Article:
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More new than old

Hope gets its close-up at Festival Ballet
By JOHNETTE RODRIGUEZ  |  March 11, 2009

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AN IMPRESSIVE CLUTCH Jennifer Ricci and Davide Vittorino. 

During his decade-long tenure at Festival Ballet Providence, artistic director Mihailo "Misha" Djuric has not only created a polished ensemble of dancers but fostered an impressive clutch of choreographers. Of the eight pieces in the current Up CLOSE on HOPE series (continuing through March 22), only one is from a classical source: Marius Petipa's pas de deux from The Sleeping Beauty (1890). On the other hand, three of the remaining contemporary pieces (six of which were created in the past six years) do use the music of Johann Sebastian Bach.

Boston-based Gianni DiMarco's Con/Fused (2009) is astounding. From the opening sequence in which Alexander Akulov walks toward the audience flapping his wing-like arms while Erica Chipp and Leticia Guerrero alternately peak under them to the closing image of Akulov's waifish self on the ground, legs flailing gently, with the two women standing over him, this piece is unforgettable. Torn between two relationships (or ideas), Akulov has short interludes with each of the two women, at one point moving his eyes along Chipp's body from toe to top, as he slowly stands. Later, Guerrero throws her whole body sideways between Chipp and Akulov; Chipp then bourrées next to the two of them, her vibrato toes making their whole bodies shake apart. The title might indicate the sometimes fused, sometimes contrary interactions we all have, sometimes with the same person.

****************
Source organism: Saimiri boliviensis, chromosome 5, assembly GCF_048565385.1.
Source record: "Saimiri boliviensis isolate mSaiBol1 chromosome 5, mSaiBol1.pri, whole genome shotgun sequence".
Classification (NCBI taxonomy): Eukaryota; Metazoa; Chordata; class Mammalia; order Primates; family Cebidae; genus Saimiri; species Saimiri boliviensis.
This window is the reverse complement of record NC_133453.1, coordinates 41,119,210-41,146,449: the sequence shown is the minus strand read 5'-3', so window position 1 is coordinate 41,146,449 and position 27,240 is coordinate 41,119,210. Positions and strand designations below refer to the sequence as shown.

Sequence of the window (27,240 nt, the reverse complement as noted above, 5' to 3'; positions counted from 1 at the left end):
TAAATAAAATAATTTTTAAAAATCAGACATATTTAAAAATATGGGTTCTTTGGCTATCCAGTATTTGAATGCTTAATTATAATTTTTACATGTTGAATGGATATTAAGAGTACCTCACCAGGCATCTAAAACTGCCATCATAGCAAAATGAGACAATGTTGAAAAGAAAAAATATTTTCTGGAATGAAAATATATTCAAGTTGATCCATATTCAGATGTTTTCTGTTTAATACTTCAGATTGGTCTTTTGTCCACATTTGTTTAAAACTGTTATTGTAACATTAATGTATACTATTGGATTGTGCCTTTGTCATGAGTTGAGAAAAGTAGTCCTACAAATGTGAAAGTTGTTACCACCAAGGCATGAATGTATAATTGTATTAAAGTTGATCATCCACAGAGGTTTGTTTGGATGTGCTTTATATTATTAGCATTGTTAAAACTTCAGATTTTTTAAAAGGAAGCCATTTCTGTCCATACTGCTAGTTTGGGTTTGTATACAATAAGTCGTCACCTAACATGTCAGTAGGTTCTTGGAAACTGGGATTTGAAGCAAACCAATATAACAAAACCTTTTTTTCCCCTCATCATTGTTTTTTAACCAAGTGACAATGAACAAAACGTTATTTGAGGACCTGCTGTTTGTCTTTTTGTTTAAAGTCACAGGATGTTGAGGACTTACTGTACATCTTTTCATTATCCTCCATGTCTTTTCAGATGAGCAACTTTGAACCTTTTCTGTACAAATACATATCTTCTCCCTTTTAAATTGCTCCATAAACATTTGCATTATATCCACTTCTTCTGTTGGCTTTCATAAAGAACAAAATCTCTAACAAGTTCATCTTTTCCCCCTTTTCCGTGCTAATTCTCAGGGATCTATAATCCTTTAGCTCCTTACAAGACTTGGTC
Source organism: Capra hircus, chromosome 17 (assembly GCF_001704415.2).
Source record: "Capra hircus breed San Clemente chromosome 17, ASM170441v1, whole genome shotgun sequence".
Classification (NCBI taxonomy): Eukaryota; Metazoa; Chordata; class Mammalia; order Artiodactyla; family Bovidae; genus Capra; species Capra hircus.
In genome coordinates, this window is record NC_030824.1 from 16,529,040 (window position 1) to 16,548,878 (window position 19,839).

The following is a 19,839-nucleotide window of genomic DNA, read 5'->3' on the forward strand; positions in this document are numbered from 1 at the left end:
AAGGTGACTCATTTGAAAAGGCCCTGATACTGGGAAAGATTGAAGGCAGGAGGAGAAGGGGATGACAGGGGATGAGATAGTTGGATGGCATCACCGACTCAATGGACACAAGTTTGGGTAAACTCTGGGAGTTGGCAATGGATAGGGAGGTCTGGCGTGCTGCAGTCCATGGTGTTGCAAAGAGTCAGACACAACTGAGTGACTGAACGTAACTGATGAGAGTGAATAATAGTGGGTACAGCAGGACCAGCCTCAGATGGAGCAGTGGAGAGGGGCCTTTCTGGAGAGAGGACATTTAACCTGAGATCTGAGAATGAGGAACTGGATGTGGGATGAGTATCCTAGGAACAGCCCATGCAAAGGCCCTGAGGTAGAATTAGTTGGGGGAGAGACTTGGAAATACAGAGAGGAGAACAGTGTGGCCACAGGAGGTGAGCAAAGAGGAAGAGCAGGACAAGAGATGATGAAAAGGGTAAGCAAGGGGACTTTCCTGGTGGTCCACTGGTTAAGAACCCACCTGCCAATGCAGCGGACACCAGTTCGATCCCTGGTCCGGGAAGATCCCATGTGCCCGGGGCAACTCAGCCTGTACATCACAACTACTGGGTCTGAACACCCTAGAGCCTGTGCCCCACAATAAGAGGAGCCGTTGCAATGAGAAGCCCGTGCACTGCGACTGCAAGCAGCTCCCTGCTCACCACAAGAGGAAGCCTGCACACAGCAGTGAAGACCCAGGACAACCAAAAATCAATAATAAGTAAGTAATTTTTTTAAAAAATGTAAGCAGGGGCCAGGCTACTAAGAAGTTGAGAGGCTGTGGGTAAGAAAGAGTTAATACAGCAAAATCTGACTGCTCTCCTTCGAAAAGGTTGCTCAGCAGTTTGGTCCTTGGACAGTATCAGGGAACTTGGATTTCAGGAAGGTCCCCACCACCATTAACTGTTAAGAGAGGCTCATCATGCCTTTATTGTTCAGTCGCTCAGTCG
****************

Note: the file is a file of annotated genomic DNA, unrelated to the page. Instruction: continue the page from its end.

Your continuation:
Another 2009 premiere, Viktor Plotnikov's Atom, is set to the music of minimalist composer John Adams. Plotnikov says he was inspired by the sounds of the music to envision the inner workings of an atom and its nucleus for his four dancers. As with most Plotnikov pieces, timing is everything, never more so when each dancer must move among the others, as hyper-energetic electrons, protons, and neutrons, in ever more complicated rotations, with much agitated jumping, circling of arms and wrists, and an eventual explosion. A clever and canny piece indeed.

So, too, is Mark Harootian's Partitas Connected (also 2009). Set to a portion of Bach's Partitas, a six-part suite, this dance begins with four female dancers, their hands linked, their steps en pointe matched to each quick beat of the music. When not intertwined as a foursome, two pairs still hold tight, mirroring poses and executing symmetrical phrases. They eventually also pair up with two male dancers, in shifting twos and threes, the quick-time movement of their feet and the wave-like undulations of their arms fitting snugly to Bach's music.

Choreographer Yves de Bouteiller, who created Romeo & Juliet for Festival in 2005, presents Starry Night (1999), a pas de deux every bit as bittersweet as anything the star-crossed lovers danced. It's a tight duet, in which Heather O'Halloran and Ilya Burov are clasped and curled against each other, almost never stepping apart. Full of embraces and caresses, the work ends with a memorably tender pose: just heads leaning on each other's shoulders.

The second half features a stunning solo, Over Again (2008), created by Boston Ballet's Boyko Dossev, performed alternately by Leticia Guerrero and Davide Vittorino. The piece opens with a headstand and continues with writhing, slithering, and splayed limbs on the floor. It evolves as the harsh drama of a prisoner being beaten, prodded, gagged, and choked — a gripping use of acrobatic dance to remind us of the horrors of torture.

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Related: Festival Ballet's latest 'up CLOSE on HOPE', Festival Ballet’s ‘Up Close, On Hope’, Spring in their steps, More more >
  Topics: Dance , Entertainment, Science and Technology, Heather O'Halloran,  More more >
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